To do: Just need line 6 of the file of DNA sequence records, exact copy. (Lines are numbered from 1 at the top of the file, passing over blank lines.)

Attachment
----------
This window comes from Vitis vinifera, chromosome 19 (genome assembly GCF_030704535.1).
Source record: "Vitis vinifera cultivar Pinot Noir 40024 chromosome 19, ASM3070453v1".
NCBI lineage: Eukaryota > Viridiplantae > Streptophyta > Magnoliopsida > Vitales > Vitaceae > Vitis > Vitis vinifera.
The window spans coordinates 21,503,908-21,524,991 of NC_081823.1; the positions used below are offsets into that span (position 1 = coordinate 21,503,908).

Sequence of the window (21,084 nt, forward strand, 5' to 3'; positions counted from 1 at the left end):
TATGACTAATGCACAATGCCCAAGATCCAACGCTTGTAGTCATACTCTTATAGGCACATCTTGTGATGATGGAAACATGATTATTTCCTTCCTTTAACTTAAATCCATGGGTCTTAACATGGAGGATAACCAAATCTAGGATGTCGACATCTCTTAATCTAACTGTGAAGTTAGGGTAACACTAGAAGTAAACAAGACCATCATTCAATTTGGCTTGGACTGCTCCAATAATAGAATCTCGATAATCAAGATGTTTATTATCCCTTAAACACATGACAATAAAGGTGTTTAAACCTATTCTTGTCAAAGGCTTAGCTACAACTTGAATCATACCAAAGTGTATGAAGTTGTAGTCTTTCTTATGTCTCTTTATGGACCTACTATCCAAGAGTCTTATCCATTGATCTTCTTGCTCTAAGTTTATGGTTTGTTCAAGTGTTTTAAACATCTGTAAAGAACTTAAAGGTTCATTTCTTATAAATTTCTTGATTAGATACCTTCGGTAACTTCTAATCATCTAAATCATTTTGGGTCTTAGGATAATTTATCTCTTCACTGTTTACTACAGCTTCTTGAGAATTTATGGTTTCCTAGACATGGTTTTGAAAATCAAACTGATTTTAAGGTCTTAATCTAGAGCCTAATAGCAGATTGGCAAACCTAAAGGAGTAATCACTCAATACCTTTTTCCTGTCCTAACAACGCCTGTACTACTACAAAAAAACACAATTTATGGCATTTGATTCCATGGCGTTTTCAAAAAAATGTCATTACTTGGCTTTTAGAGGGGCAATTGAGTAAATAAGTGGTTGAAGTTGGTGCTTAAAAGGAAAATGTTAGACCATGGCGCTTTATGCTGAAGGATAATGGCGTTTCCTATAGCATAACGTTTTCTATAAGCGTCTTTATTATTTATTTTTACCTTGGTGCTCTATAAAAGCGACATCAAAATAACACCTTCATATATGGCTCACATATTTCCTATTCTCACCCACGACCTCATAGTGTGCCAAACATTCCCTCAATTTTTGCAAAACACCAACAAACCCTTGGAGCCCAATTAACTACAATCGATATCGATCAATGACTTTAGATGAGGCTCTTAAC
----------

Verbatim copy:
TATGACTAATGCACAATGCCCAAGATCCAACGCTTGTAGTCATACTCTTATAGGCACATCTTGTGATGATGGAAACATGATTATTTCCTTCCTTTAACTTAAATCCATGGGTCTTAACATGGAGGATAACCAAATCTAGGATGTCGACATCTCTTAATCTAACTGTGAAGTTAGGGTAACACTAGAAGTAAACAAGACCATCATTCAATTTGGCTTGGACTGCTCCAATAATAGAATCTCGATAATCAAGATGTTTATTATCCCTTAAACACATGACAATAAAGGTGTTTAAACCTATTCTTGTCAAAGGCTTAGCTACAACTTGAATCATACCAAAGTGTATGAAGTTGTAGTCTTTCTTATGTCTCTTTATGGACCTACTATCCAAGAGTCTTATCCATTGATCTTCTTGCTCTAAGTTTATGGTTTGTTCAAGTGTTTTAAACATCTGTAAAGAACTTAAAGGTTCATTTCTTATAAATTTCTTGATTAGATACCTTCGGTAACTTCTAATCATCTAAATCATTTTGGGTCTTAGGATAATTTATCTCTTCACTGTTTACTACAGCTTCTTGAGAATTTATGGTTTCCTAGACATGGTTTTGAAAATCAAACTGATTTTAAGGTCTTAATCTAGAGCCTAATAGCAGATTGGCAAACCTAAAGGAGTAATCACTCAATACCTTTTTCCTGTCCTAACAACGCCTGTACTACTACAAAAAAACACAATTTATGGCATTTGATTCCATGGCGTTTTCAAAAAAATGTCATTACTTGGCTTTTAGAGGGGCAATTGAGTAAATAAGTGGTTGAAGTTGGTGCTTAAAAGGAAAATGTTAGACCATGGCGCTTTATGCTGAAGGATAATGGCGTTTCCTATAGCATAACGTTTTCTATAAGCGTCTTTATTATTTATTTTTACCTTGGTGCTCTATAAAAGCGACATCAAAATAACACCTTCATATATGGCTCACATATTTCCTATTCTCACCCACGACCTCATAGTGTGCCAAACATTCCCTCAATTTTTGCAAAACACCAACAAACCCTTGGAGCCCAATTAACTACAATCGATATCGATCAATGACTTTAGATGAGGCTCTTAAC